to understand the components of Boost.Python that they're using. There is
also a template called extract<> which would be useful to know about.

> 4) How ugly are the error reports from the compiler when code is
> malformed?  Blitz++ reports are incomprehensible to anyone except
> template gurus.

You get a long instantiation backtrace as usual. However, we've applied
some tricks which cause error messages to contain a plain english
description of what the user did wrong in many cases.

> 5) How steep is my learning curve on the code? (I know, only I can
> answer that by looking at it for a while which I haven't yet.)

I have no idea how to answer that.

> Note that I'm really looking for the prettiest and fastest solution
> *with the least possible headaches*.  For weave, least headaches trumps
> pretty and fast in a major way.

Then use the Python "C" API.

> I've even considered moving weave back
> to generating pure C code to make sure it works everywhere and leaving
> the user to wrestle with refcounts and the Python API.  I think C++ is
> getting far enough along though that this shouldn't be necessary (and
> allows the "pretty").  Note though, that I was extremely disappointed
> with CXX's speed when manipulating lists, etc.  It was *much* slower
> than calling the raw Python API.  For computationally intense stuff on
> lists, etc., you had to revert to API calls.  I haven't benchmarked SCXX
> yet, but I'm betting the story is the same.  Most things I care about
> are in Numeric arrays, but that isn't true for everyone else.

Boost.Python's object wrappers are not generally designed for maximum
speed. For example, the list class knows that it might hold a class derived
from list, so it does PyList_CheckExact() before calling any PyList_
functions directly. If it's been subclassed it goes through the general
Python API. Also, none of the operators such as [] have been set up to use
the PyList_xxx functions in this way. It could be done; it's just a lot of
work.

> One other thought is that once we understand each others technologies
> better, we may see other places where synergy is beneficial.

Hopefully, yes.

> >
> > > If you need the other 99.7% of boost's capabilities, then you
> probably
> > > need to be using boost instead of weave anyhow.  They serve
> different
> > > purposes.  Weave is generally suited for light weight wrapping and
> > > speeding up computational kernels with minimum hassle -- especially
> in
> > > numeric codes where Numeric isn't fast enough.
> > >
> > > Oh, and I'm happy to except patches that allow for boost type
> converters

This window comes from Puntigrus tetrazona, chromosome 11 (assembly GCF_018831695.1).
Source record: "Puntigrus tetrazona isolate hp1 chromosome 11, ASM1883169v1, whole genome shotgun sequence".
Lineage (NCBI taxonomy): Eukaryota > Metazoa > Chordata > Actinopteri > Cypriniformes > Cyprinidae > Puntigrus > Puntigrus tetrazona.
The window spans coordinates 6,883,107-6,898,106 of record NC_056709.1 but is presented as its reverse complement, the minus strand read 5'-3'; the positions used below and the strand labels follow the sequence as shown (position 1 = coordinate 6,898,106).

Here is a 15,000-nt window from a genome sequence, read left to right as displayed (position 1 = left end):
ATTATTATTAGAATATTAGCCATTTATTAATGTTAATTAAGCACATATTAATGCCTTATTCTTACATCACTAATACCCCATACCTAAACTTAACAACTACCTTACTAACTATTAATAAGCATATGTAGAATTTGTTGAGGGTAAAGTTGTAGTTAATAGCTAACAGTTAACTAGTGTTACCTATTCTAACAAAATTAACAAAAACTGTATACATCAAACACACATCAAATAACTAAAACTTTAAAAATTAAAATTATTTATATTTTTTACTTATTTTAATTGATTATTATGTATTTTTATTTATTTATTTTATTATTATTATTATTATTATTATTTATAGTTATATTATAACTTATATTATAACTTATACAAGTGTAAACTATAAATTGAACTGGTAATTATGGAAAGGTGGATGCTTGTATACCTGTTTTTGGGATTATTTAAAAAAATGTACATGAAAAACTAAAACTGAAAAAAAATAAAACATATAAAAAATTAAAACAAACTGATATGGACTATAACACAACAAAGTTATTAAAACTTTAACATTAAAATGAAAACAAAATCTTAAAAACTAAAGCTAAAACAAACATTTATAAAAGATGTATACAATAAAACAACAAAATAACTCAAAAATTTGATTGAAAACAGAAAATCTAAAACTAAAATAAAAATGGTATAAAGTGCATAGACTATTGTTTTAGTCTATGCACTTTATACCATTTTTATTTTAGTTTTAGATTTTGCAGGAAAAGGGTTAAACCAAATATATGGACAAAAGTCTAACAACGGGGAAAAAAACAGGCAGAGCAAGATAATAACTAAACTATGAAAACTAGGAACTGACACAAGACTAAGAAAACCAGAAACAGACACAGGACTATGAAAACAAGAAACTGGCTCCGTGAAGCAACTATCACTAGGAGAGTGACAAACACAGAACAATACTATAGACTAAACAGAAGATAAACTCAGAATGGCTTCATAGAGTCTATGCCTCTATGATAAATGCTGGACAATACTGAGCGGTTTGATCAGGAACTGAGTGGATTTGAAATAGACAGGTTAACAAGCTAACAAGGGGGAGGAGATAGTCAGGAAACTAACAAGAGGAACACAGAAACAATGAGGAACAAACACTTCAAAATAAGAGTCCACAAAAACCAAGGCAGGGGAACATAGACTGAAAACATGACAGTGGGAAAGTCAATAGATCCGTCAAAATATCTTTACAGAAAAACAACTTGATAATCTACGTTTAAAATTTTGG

> ^^^^^^ err... accept :-|
>
> > > in weave (they should, after all, be easy to write).  Then you can
> use
> > > boost instead of SCXX.
> >
> > What did you have in mind?
>
> The code for a new type converter class that handles translating Python
> code to C++ is rather trivial after the latest factoring of weave.  Here
> is an example of a weave expression and the underlying C++ code that is
> generated on the fly:
>
> #python
> >>> a = {}
> >>> weave.inline('a["hello"] = 1;',['a'])
>
> # underlying ext func
> static PyObject* compiled_func(PyObject*self, PyObject* args)
> {
>     PyObject *return_val = NULL;
>     int exception_occured = 0;
>     PyObject *py__locals = NULL;
>     PyObject *py__globals = NULL;
>     PyObject *py_a;
>     py_a = NULL;
>
>
> if(!PyArg_ParseTuple(args,"OO:compiled_func",&py__locals,&py__globals))
>         return NULL;

Isn't there a way to check for dict/int args right here?^^^^^^^^^^^^^^^^

>     try
>     {
>         PyObject* raw_locals = py_to_raw_dict(py__locals,"_locals");
>         PyObject* raw_globals = py_to_raw_dict(py__globals,"_globals");
>         /* argument conversion code */
>         py_a = get_variable("a",raw_locals,raw_globals);
>         PWODict a = convert_to_dict(py_a,"a");
>         /* inline code */
>         a["hello"] = 1;
>     }
>     catch(...)
>     {
>         return_val =  NULL;
>         exception_occured = 1;
>     }
>     /* cleanup code */
>     if(!return_val && !exception_occured)
>     {
>         Py_INCREF(Py_None);
>         return_val = Py_None;
>     }
>     return return_val;
> }
>
> So the line that has to change is:
>
>         PWODict a = convert_to_dict(py_a,"a");
>
> and the convert_to_dict function -- but it is automatically generated by
> the converter class (although you could customize it if needed).

That would look something like this in Boost.Python:

    handle<> py_a = borrowed(get_variable("a", raw_locals, raw_globals));
    dict x = extract<dict>(object(py_a));

You could generate slightly more-efficient code using some of the
implementation details of Boost.Python, but I'd rather not expose those to
anyone.


-----------------------------------------------------------
           David Abrahams * Boost Consulting
dave at boost-consulting.com * http://www.boost-consulting.com